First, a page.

The inaugural issue of The Cambodia Law and Policy Journal, Issue 01, January 2014, p. 29, has published an article by Michael G. Karnavas: Bringing Domestic Cambodian Cases into Compliance with International Standards – Applicability of ECCC Jurisprudence and Procedural Mechanisms at the Domestic Level.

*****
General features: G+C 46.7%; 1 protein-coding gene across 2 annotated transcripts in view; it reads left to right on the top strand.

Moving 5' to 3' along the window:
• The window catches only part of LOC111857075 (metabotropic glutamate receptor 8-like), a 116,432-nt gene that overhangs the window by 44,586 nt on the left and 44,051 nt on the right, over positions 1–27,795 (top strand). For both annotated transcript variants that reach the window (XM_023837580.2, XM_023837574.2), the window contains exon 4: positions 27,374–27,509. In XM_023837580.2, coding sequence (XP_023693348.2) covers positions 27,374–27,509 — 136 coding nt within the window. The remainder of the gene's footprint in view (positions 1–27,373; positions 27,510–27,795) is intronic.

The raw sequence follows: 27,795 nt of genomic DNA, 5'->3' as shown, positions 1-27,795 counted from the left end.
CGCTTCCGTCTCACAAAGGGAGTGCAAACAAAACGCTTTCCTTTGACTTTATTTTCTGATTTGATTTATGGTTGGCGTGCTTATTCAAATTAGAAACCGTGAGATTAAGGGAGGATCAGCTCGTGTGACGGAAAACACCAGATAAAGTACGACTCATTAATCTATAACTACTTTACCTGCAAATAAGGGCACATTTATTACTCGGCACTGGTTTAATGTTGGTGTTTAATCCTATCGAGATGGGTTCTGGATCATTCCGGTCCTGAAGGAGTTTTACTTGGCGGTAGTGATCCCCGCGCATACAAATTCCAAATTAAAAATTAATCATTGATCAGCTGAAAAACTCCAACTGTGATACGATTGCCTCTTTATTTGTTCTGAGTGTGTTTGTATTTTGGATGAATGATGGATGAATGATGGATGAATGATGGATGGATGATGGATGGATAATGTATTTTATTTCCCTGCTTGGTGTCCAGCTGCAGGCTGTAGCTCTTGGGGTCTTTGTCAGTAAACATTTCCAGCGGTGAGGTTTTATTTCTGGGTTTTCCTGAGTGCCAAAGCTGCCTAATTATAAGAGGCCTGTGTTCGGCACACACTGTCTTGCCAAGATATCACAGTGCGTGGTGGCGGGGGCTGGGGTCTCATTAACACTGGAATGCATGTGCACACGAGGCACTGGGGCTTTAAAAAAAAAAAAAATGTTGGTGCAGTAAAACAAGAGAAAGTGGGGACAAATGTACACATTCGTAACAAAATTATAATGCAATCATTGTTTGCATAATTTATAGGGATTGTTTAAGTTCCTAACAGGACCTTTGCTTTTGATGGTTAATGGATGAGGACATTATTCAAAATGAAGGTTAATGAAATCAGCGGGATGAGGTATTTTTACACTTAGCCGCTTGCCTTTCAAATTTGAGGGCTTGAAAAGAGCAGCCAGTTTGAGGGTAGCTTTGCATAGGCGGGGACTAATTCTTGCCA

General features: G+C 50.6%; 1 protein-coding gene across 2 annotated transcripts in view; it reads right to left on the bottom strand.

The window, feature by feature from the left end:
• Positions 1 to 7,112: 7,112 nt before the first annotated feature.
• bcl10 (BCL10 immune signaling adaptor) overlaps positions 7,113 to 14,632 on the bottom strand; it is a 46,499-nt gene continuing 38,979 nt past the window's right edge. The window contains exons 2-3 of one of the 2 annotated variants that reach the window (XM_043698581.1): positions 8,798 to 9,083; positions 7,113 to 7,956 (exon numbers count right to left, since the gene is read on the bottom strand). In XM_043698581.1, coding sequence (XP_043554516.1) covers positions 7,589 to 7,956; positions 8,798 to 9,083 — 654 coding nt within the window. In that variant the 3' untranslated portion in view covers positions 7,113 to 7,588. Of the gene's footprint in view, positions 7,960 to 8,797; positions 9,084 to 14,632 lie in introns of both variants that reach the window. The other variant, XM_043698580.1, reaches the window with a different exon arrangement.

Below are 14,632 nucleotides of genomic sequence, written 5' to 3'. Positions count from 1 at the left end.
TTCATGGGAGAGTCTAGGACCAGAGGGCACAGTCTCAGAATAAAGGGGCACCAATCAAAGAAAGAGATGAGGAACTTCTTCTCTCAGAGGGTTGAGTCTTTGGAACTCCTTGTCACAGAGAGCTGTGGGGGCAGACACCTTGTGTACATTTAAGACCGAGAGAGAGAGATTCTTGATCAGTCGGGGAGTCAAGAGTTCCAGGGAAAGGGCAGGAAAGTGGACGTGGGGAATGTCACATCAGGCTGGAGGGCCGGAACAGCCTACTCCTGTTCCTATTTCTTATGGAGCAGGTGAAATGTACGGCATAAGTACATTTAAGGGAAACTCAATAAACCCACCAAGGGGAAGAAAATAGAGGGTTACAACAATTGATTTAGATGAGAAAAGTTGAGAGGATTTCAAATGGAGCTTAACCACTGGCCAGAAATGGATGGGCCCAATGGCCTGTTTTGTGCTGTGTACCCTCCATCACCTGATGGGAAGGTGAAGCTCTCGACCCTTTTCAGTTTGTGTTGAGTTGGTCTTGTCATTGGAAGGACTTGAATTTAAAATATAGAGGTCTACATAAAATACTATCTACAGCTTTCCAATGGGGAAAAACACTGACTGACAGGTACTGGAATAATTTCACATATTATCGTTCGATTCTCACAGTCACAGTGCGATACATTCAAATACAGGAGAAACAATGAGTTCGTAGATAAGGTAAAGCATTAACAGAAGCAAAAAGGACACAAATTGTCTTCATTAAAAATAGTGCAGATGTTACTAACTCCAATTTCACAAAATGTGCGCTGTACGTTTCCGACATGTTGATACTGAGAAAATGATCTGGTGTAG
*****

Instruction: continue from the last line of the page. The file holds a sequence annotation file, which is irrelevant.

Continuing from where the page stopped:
Although the Extraordinary Chambers in the Courts of Cambodia (“ECCC”) deviates from national practice in terms of its adopted procedures and its jurisdiction to prosecute international crimes occurring between 1975 and 1979, it is nevertheless a domestic court grounded in the Cambodian Constitution (“Constitution”) and judicial structure. As such, the jurisprudence and procedural mechanisms emerging from the ECCC lend themselves to application by domestic courts. Cambodia has ratified a number of the major international human rights conventions pertaining to fair trial rights, expressly incorporating them into its domestic system through the Constitution. With the ECCC being uniquely woven into the fabric of the Cambodian court structure, it can assist the judiciary to realize those obligations by setting an example as to how domestic courts should be applying international principles in their day-to-day consideration of domestic law. Bringing domestic cases into compliance with international standards by applying ECCC jurisprudence, in conjunction with additional measures, can enhance Cambodia’s judicial system and promote respect for the rule of law.